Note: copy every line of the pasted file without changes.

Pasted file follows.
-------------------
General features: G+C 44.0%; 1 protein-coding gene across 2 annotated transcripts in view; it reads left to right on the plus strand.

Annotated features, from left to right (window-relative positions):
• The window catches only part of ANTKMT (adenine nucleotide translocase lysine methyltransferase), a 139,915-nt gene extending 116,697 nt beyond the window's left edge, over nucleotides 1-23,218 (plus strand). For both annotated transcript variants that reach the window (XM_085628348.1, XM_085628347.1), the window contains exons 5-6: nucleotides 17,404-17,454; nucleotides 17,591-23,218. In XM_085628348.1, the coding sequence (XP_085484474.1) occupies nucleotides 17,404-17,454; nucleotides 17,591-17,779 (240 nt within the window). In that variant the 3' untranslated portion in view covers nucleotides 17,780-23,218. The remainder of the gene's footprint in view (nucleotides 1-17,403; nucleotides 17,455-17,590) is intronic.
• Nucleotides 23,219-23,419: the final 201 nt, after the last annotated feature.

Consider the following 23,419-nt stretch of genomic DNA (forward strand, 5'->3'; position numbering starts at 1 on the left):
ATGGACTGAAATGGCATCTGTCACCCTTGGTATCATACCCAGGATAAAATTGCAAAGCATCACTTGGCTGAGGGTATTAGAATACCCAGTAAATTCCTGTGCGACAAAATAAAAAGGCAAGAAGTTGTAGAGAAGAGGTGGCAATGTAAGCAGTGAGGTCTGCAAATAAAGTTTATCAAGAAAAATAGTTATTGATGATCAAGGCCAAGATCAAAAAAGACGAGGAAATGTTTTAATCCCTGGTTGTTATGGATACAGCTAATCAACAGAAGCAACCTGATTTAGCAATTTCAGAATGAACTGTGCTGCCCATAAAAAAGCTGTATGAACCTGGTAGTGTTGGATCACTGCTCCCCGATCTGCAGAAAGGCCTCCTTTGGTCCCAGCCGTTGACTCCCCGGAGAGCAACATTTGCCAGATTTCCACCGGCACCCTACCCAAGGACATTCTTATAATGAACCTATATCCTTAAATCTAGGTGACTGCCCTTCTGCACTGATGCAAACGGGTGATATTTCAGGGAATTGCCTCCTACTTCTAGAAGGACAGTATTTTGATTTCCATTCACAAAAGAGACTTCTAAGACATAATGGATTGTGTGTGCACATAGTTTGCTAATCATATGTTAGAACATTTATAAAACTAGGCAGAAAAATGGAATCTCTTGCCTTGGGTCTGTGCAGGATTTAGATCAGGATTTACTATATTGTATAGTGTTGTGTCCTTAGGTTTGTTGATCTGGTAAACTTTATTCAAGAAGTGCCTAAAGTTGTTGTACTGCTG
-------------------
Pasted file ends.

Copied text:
General features: G+C 44.0%; 1 protein-coding gene across 2 annotated transcripts in view; it reads left to right on the plus strand.

Annotated features, from left to right (window-relative positions):
• The window catches only part of ANTKMT (adenine nucleotide translocase lysine methyltransferase), a 139,915-nt gene extending 116,697 nt beyond the window's left edge, over nucleotides 1-23,218 (plus strand). For both annotated transcript variants that reach the window (XM_085628348.1, XM_085628347.1), the window contains exons 5-6: nucleotides 17,404-17,454; nucleotides 17,591-23,218. In XM_085628348.1, the coding sequence (XP_085484474.1) occupies nucleotides 17,404-17,454; nucleotides 17,591-17,779 (240 nt within the window). In that variant the 3' untranslated portion in view covers nucleotides 17,780-23,218. The remainder of the gene's footprint in view (nucleotides 1-17,403; nucleotides 17,455-17,590) is intronic.
• Nucleotides 23,219-23,419: the final 201 nt, after the last annotated feature.

Consider the following 23,419-nt stretch of genomic DNA (forward strand, 5'->3'; position numbering starts at 1 on the left):
ATGGACTGAAATGGCATCTGTCACCCTTGGTATCATACCCAGGATAAAATTGCAAAGCATCACTTGGCTGAGGGTATTAGAATACCCAGTAAATTCCTGTGCGACAAAATAAAAAGGCAAGAAGTTGTAGAGAAGAGGTGGCAATGTAAGCAGTGAGGTCTGCAAATAAAGTTTATCAAGAAAAATAGTTATTGATGATCAAGGCCAAGATCAAAAAAGACGAGGAAATGTTTTAATCCCTGGTTGTTATGGATACAGCTAATCAACAGAAGCAACCTGATTTAGCAATTTCAGAATGAACTGTGCTGCCCATAAAAAAGCTGTATGAACCTGGTAGTGTTGGATCACTGCTCCCCGATCTGCAGAAAGGCCTCCTTTGGTCCCAGCCGTTGACTCCCCGGAGAGCAACATTTGCCAGATTTCCACCGGCACCCTACCCAAGGACATTCTTATAATGAACCTATATCCTTAAATCTAGGTGACTGCCCTTCTGCACTGATGCAAACGGGTGATATTTCAGGGAATTGCCTCCTACTTCTAGAAGGACAGTATTTTGATTTCCATTCACAAAAGAGACTTCTAAGACATAATGGATTGTGTGTGCACATAGTTTGCTAATCATATGTTAGAACATTTATAAAACTAGGCAGAAAAATGGAATCTCTTGCCTTGGGTCTGTGCAGGATTTAGATCAGGATTTACTATATTGTATAGTGTTGTGTCCTTAGGTTTGTTGATCTGGTAAACTTTATTCAAGAAGTGCCTAAAGTTGTTGTACTGCTG